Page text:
While in Drake Bay, Costa Rica, we had the opportunity to work with a great organization called NatureKids. NatureKids is an extracurricular school (which means that kids go there after their normal school) that helps kids learn English and good environmental practices.
Drake Bay is located in the remote Peninsula de Osa, which sticks out into the ocean from the southern Pacific Coast of Costa Rica. The Osa is one of the most bio-diverse places on earth (meaning that it has a lot of different types of animals and plants). The number of species of plants and animals in this small area – which is a bit larger than metropolitan Los Angeles — is equivalent to the number of species in the entire United States! If you want to learn more about the Peninsula de Osa, we did a whole blog post about it.
Map from Google Maps
Why do kids go to NatureKids?
While Drake Bay is an incredibly beautiful place, there are not a lot of ways to earn money, other than from ecotourism. According to the International Eco-tourism Society, ecotourism is “responsible travel to natural areas that conserves the environment and improves the well-being of local people.” As the primary language needed to work with tourists is English, learning English will help local students and their families benefit more directly from tourism. Additionally, learning English is a skill that can help them in other pursuits outside of Drake Bay.
NatureKids also tries to teach kids about good environmental practices, and occasionally organizes clean-up activities (we went on a hike with some students one rainy afternoon and picked up trash along the way) and other environmental actions (they cleaned up one area that had been used as a trash dump, made it an informal park, and created trash bins).
A school day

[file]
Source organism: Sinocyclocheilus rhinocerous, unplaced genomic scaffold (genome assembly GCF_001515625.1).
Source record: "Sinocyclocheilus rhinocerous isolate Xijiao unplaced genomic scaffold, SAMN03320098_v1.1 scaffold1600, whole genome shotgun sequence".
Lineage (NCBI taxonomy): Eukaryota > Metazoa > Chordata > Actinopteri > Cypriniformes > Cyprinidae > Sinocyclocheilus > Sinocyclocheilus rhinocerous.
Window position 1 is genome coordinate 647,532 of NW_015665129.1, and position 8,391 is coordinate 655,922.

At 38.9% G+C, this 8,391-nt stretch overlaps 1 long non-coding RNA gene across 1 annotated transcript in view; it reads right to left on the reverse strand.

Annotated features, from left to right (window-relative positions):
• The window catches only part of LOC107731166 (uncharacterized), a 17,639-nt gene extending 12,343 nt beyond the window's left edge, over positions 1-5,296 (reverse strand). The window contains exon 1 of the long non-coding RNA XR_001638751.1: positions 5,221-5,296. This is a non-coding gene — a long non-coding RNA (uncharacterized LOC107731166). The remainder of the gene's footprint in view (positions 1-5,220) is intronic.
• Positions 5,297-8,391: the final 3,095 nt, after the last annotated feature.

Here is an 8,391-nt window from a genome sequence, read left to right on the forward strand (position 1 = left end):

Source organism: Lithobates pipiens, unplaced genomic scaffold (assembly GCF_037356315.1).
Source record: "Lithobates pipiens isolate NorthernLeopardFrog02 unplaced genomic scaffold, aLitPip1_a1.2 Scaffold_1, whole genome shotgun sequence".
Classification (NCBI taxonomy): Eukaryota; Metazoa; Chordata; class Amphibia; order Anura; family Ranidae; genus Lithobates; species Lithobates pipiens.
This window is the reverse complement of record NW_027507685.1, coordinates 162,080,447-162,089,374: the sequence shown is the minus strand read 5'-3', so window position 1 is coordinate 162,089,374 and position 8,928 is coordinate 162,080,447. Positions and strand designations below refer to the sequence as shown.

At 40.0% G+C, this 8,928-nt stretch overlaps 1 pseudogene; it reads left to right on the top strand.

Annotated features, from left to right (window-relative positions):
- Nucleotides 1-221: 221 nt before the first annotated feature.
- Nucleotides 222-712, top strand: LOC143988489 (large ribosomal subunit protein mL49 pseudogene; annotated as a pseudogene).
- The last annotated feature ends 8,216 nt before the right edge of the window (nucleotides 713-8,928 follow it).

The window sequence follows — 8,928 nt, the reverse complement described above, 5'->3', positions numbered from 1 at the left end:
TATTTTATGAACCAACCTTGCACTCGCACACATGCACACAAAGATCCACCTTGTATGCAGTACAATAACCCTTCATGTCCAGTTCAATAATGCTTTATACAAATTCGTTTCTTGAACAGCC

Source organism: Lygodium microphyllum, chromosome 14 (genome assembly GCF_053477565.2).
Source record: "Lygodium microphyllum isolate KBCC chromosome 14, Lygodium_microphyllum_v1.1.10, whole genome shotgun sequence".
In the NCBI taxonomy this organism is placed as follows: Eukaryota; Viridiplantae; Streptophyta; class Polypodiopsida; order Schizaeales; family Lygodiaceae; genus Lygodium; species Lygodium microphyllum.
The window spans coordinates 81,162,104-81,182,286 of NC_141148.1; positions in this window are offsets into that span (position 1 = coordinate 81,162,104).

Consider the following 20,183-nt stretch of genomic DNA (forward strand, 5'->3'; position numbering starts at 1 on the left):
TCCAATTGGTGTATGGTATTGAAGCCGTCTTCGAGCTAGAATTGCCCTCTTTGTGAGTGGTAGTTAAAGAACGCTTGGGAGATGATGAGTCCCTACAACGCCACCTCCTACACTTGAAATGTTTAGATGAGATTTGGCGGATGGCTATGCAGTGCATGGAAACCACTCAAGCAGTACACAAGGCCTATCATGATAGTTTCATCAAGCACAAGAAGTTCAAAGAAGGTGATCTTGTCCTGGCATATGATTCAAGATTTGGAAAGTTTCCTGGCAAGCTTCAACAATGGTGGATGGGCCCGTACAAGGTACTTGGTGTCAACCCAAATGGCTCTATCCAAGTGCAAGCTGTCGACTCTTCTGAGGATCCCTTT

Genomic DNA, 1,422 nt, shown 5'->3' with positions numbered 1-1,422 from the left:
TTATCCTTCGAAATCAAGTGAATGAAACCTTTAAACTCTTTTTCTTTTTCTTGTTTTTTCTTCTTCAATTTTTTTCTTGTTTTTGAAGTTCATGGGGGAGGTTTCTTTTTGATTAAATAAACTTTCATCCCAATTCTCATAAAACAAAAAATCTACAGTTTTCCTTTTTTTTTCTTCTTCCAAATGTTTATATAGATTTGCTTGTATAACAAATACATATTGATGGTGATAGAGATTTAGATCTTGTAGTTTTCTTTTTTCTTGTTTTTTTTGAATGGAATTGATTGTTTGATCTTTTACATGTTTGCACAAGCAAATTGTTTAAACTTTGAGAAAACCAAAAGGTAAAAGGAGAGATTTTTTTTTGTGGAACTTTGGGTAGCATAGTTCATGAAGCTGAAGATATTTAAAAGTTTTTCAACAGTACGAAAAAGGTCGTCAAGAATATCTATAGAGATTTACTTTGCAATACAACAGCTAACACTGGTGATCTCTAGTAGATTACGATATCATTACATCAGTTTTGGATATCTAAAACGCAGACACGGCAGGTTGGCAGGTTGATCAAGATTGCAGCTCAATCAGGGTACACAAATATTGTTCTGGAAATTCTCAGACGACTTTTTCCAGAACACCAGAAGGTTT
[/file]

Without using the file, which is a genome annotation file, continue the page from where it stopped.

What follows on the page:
In Drake Bay kids go to school for a half day, either from 7-11 or 12-4. Their school includes math, science, social studies, physical education, and some English. For families that want their kids to have more work in English, they can sign up (and pay a small amount) for classes at NatureKids. Kids come to NatureKids two times per week for one to one and a half hours each class. The classes are divided into age groups, and the school serves kids between the ages of 4 and 15. The NatureKids school is about a 10-minute walk from the main school, and most of the kids arrive to their classes by themselves. Younger kids are dropped off and picked up by their parents or an older brother or sister.
NatureKids in Drake Bay is run by Pamela Nave. Pamela has a really tough job, teaching kids of such a wide age range on a tiny budget. But she’s energetic, has a ton of ideas, really cares about the kids, and has great connections with them. Here’s a picture of Pamela with Jamie & Jason.
The Krafts and NatureKids
We spent several days with NatureKids helping to teach a little English, and we had a very rewarding cultural exchange with the kids there. Both Jamie and Jason got involved in singing some English songs with the younger kids, playing games, creating artwork together, and just interacting. With some of the older kids, Jamie led the teaching of the song “Cups” by Anna Kendrick. (Jamie learned it in her second grade music class at school). We started slowly, step by step – then you’ll see in this video what happened when we tried it up to speed (which was challenging!).
We really enjoyed getting to know the kids. Here’s a photo during a rainy walk on the beach to coconut trees. Daniel taught us how to open green coconuts and drink the milk. Yum!
We also were lucky to be in Drake Bay for Costa Rican Independence Day, September 15th, and got to be part of some of the Costa Rican traditions.
Pamela had the idea for one of the classes to help us make a “farol.” Farols are little homemade houses with lights inside (often candles) that are carried around in a late-night procession the night before Independence Day. We had a great time working with the kids at NatureKids making it. And, one of our favorite moments of our time in Drake Bay was walking down the dark beach with the whole community with everyone’s farol twinkling all around us. Here are some pictures of our farol.
On the morning of September 15th, the whole community again gathered for an Independence Day parade. The parade is just for kids to participate, and pretty much all of the kids in the community are part of it.
We had a fantastic time watching the various dancers, twirlers, and band members march by, mostly because they had become our friends! Here are some other pictures from the parade with our NatureKids friends.